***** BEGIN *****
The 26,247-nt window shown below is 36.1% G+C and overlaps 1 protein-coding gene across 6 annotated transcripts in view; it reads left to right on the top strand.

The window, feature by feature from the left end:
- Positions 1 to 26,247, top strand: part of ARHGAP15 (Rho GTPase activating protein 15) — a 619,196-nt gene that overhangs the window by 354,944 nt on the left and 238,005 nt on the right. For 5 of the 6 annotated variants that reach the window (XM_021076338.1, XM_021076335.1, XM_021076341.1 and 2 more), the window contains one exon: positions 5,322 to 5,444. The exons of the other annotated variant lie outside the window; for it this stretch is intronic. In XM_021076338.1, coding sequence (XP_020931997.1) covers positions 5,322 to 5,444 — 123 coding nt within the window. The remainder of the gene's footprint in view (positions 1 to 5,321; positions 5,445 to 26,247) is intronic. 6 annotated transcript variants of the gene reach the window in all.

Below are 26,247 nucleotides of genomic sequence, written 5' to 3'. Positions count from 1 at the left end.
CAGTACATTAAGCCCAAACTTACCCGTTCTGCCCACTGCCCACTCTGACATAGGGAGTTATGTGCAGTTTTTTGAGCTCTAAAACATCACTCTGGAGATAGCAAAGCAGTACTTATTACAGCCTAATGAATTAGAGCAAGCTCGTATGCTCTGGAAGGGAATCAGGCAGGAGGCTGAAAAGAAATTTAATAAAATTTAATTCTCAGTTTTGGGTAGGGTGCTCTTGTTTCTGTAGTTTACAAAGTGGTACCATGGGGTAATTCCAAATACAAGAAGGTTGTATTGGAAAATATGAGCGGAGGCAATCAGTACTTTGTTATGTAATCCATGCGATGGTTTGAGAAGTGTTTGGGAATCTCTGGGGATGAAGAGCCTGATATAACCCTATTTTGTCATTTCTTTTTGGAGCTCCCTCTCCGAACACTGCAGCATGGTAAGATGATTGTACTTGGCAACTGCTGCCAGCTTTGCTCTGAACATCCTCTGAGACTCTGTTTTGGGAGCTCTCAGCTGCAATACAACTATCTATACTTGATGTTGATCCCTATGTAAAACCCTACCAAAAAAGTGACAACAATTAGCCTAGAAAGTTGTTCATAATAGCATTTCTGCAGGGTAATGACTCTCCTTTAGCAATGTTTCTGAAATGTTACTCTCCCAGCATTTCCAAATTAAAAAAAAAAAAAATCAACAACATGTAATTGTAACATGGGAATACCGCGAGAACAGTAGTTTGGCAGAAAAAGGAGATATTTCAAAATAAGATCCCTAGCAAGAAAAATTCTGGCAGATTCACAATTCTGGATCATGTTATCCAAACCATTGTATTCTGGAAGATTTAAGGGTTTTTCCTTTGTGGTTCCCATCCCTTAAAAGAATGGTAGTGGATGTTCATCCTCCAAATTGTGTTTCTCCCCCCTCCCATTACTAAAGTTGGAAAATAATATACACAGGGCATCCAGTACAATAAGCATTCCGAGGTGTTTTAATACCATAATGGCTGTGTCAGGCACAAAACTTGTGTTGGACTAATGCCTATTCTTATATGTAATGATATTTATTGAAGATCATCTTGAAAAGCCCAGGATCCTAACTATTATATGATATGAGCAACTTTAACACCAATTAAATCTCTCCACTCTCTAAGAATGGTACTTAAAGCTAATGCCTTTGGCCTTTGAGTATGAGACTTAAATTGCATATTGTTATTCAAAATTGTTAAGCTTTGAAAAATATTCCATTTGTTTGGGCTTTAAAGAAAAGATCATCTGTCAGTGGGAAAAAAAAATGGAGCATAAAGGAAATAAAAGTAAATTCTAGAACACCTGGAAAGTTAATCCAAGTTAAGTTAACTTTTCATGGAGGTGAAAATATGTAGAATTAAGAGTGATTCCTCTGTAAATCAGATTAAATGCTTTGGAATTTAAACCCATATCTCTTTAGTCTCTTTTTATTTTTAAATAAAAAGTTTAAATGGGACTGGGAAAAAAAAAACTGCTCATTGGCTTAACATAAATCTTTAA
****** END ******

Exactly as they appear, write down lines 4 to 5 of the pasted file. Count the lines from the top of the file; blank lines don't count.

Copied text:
Below are 26,247 nucleotides of genomic sequence, written 5' to 3'. Positions count from 1 at the left end.
CAGTACATTAAGCCCAAACTTACCCGTTCTGCCCACTGCCCACTCTGACATAGGGAGTTATGTGCAGTTTTTTGAGCTCTAAAACATCACTCTGGAGATAGCAAAGCAGTACTTATTACAGCCTAATGAATTAGAGCAAGCTCGTATGCTCTGGAAGGGAATCAGGCAGGAGGCTGAAAAGAAATTTAATAAAATTTAATTCTCAGTTTTGGGTAGGGTGCTCTTGTTTCTGTAGTTTACAAAGTGGTACCATGGGGTAATTCCAAATACAAGAAGGTTGTATTGGAAAATATGAGCGGAGGCAATCAGTACTTTGTTATGTAATCCATGCGATGGTTTGAGAAGTGTTTGGGAATCTCTGGGGATGAAGAGCCTGATATAACCCTATTTTGTCATTTCTTTTTGGAGCTCCCTCTCCGAACACTGCAGCATGGTAAGATGATTGTACTTGGCAACTGCTGCCAGCTTTGCTCTGAACATCCTCTGAGACTCTGTTTTGGGAGCTCTCAGCTGCAATACAACTATCTATACTTGATGTTGATCCCTATGTAAAACCCTACCAAAAAAGTGACAACAATTAGCCTAGAAAGTTGTTCATAATAGCATTTCTGCAGGGTAATGACTCTCCTTTAGCAATGTTTCTGAAATGTTACTCTCCCAGCATTTCCAAATTAAAAAAAAAAAAAATCAACAACATGTAATTGTAACATGGGAATACCGCGAGAACAGTAGTTTGGCAGAAAAAGGAGATATTTCAAAATAAGATCCCTAGCAAGAAAAATTCTGGCAGATTCACAATTCTGGATCATGTTATCCAAACCATTGTATTCTGGAAGATTTAAGGGTTTTTCCTTTGTGGTTCCCATCCCTTAAAAGAATGGTAGTGGATGTTCATCCTCCAAATTGTGTTTCTCCCCCCTCCCATTACTAAAGTTGGAAAATAATATACACAGGGCATCCAGTACAATAAGCATTCCGAGGTGTTTTAATACCATAATGGCTGTGTCAGGCACAAAACTTGTGTTGGACTAATGCCTATTCTTATATGTAATGATATTTATTGAAGATCATCTTGAAAAGCCCAGGATCCTAACTATTATATGATATGAGCAACTTTAACACCAATTAAATCTCTCCACTCTCTAAGAATGGTACTTAAAGCTAATGCCTTTGGCCTTTGAGTATGAGACTTAAATTGCATATTGTTATTCAAAATTGTTAAGCTTTGAAAAATATTCCATTTGTTTGGGCTTTAAAGAAAAGATCATCTGTCAGTGGGAAAAAAAAATGGAGCATAAAGGAAATAAAAGTAAATTCTAGAACACCTGGAAAGTTAATCCAAGTTAAGTTAACTTTTCATGGAGGTGAAAATATGTAGAATTAAGAGTGATTCCTCTGTAAATCAGATTAAATGCTTTGGAATTTAAACCCATATCTCTTTAGTCTCTTTTTATTTTTAAATAAAAAGTTTAAATGGGACTGGGAAAAAAAAAACTGCTCATTGGCTTAACATAAATCTTTAA